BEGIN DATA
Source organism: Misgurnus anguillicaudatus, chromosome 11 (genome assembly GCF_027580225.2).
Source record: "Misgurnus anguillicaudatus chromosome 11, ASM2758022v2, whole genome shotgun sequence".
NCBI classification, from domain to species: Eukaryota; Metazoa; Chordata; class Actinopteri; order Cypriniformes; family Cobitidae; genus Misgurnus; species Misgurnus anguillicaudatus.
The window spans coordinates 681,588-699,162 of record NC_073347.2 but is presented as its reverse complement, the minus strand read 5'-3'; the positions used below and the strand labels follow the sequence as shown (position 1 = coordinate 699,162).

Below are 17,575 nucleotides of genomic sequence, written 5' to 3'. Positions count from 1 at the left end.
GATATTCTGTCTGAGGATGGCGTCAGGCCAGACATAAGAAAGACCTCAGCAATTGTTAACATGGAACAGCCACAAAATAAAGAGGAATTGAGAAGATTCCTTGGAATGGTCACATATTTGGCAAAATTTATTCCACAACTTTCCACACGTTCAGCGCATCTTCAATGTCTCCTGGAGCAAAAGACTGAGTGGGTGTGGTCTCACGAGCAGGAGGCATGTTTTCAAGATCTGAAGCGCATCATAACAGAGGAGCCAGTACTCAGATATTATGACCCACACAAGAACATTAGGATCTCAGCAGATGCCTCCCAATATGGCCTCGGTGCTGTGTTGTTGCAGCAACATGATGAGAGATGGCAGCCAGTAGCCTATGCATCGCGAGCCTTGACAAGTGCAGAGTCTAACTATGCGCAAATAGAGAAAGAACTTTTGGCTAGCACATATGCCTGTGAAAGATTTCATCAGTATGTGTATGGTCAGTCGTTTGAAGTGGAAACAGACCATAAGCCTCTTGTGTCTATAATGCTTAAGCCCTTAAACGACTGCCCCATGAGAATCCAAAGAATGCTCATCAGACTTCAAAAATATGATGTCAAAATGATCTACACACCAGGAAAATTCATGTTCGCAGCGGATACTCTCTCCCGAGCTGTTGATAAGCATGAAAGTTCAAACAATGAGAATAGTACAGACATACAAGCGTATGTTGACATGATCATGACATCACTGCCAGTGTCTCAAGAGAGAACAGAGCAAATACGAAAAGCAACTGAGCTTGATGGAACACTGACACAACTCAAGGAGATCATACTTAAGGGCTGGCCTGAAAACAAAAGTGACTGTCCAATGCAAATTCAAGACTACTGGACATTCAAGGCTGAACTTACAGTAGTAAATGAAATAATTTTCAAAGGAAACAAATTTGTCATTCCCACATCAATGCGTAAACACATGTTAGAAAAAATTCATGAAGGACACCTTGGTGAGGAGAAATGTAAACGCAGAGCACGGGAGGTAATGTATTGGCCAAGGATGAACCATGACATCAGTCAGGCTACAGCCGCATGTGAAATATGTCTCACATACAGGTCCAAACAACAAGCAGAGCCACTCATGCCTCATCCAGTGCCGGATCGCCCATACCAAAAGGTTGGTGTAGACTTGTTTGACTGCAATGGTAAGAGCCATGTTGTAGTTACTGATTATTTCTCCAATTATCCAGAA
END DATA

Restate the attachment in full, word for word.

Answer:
Source organism: Misgurnus anguillicaudatus, chromosome 11 (genome assembly GCF_027580225.2).
Source record: "Misgurnus anguillicaudatus chromosome 11, ASM2758022v2, whole genome shotgun sequence".
NCBI classification, from domain to species: Eukaryota; Metazoa; Chordata; class Actinopteri; order Cypriniformes; family Cobitidae; genus Misgurnus; species Misgurnus anguillicaudatus.
The window spans coordinates 681,588-699,162 of record NC_073347.2 but is presented as its reverse complement, the minus strand read 5'-3'; the positions used below and the strand labels follow the sequence as shown (position 1 = coordinate 699,162).

Below are 17,575 nucleotides of genomic sequence, written 5' to 3'. Positions count from 1 at the left end.
GATATTCTGTCTGAGGATGGCGTCAGGCCAGACATAAGAAAGACCTCAGCAATTGTTAACATGGAACAGCCACAAAATAAAGAGGAATTGAGAAGATTCCTTGGAATGGTCACATATTTGGCAAAATTTATTCCACAACTTTCCACACGTTCAGCGCATCTTCAATGTCTCCTGGAGCAAAAGACTGAGTGGGTGTGGTCTCACGAGCAGGAGGCATGTTTTCAAGATCTGAAGCGCATCATAACAGAGGAGCCAGTACTCAGATATTATGACCCACACAAGAACATTAGGATCTCAGCAGATGCCTCCCAATATGGCCTCGGTGCTGTGTTGTTGCAGCAACATGATGAGAGATGGCAGCCAGTAGCCTATGCATCGCGAGCCTTGACAAGTGCAGAGTCTAACTATGCGCAAATAGAGAAAGAACTTTTGGCTAGCACATATGCCTGTGAAAGATTTCATCAGTATGTGTATGGTCAGTCGTTTGAAGTGGAAACAGACCATAAGCCTCTTGTGTCTATAATGCTTAAGCCCTTAAACGACTGCCCCATGAGAATCCAAAGAATGCTCATCAGACTTCAAAAATATGATGTCAAAATGATCTACACACCAGGAAAATTCATGTTCGCAGCGGATACTCTCTCCCGAGCTGTTGATAAGCATGAAAGTTCAAACAATGAGAATAGTACAGACATACAAGCGTATGTTGACATGATCATGACATCACTGCCAGTGTCTCAAGAGAGAACAGAGCAAATACGAAAAGCAACTGAGCTTGATGGAACACTGACACAACTCAAGGAGATCATACTTAAGGGCTGGCCTGAAAACAAAAGTGACTGTCCAATGCAAATTCAAGACTACTGGACATTCAAGGCTGAACTTACAGTAGTAAATGAAATAATTTTCAAAGGAAACAAATTTGTCATTCCCACATCAATGCGTAAACACATGTTAGAAAAAATTCATGAAGGACACCTTGGTGAGGAGAAATGTAAACGCAGAGCACGGGAGGTAATGTATTGGCCAAGGATGAACCATGACATCAGTCAGGCTACAGCCGCATGTGAAATATGTCTCACATACAGGTCCAAACAACAAGCAGAGCCACTCATGCCTCATCCAGTGCCGGATCGCCCATACCAAAAGGTTGGTGTAGACTTGTTTGACTGCAATGGTAAGAGCCATGTTGTAGTTACTGATTATTTCTCCAATTATCCAGAA